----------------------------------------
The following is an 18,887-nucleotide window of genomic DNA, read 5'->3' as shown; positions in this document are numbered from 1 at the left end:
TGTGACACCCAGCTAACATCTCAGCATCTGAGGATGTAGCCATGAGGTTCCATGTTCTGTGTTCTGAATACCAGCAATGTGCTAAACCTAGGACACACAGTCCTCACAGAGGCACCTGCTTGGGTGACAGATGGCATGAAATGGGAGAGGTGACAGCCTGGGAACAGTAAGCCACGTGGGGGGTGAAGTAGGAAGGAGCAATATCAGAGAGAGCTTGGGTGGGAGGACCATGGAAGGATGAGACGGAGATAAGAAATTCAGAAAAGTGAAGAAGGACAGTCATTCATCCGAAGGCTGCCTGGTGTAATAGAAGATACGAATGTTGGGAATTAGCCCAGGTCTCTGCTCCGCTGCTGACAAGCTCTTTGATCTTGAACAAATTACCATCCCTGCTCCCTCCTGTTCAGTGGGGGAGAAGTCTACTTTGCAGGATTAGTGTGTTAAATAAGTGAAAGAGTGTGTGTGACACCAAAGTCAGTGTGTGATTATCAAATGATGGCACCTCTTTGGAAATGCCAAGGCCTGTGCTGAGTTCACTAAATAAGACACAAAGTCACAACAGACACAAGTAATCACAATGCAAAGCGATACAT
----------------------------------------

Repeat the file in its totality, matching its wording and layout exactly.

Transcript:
The following is an 18,887-nucleotide window of genomic DNA, read 5'->3' as shown; positions in this document are numbered from 1 at the left end:
TGTGACACCCAGCTAACATCTCAGCATCTGAGGATGTAGCCATGAGGTTCCATGTTCTGTGTTCTGAATACCAGCAATGTGCTAAACCTAGGACACACAGTCCTCACAGAGGCACCTGCTTGGGTGACAGATGGCATGAAATGGGAGAGGTGACAGCCTGGGAACAGTAAGCCACGTGGGGGGTGAAGTAGGAAGGAGCAATATCAGAGAGAGCTTGGGTGGGAGGACCATGGAAGGATGAGACGGAGATAAGAAATTCAGAAAAGTGAAGAAGGACAGTCATTCATCCGAAGGCTGCCTGGTGTAATAGAAGATACGAATGTTGGGAATTAGCCCAGGTCTCTGCTCCGCTGCTGACAAGCTCTTTGATCTTGAACAAATTACCATCCCTGCTCCCTCCTGTTCAGTGGGGGAGAAGTCTACTTTGCAGGATTAGTGTGTTAAATAAGTGAAAGAGTGTGTGTGACACCAAAGTCAGTGTGTGATTATCAAATGATGGCACCTCTTTGGAAATGCCAAGGCCTGTGCTGAGTTCACTAAATAAGACACAAAGTCACAACAGACACAAGTAATCACAATGCAAAGCGATACAT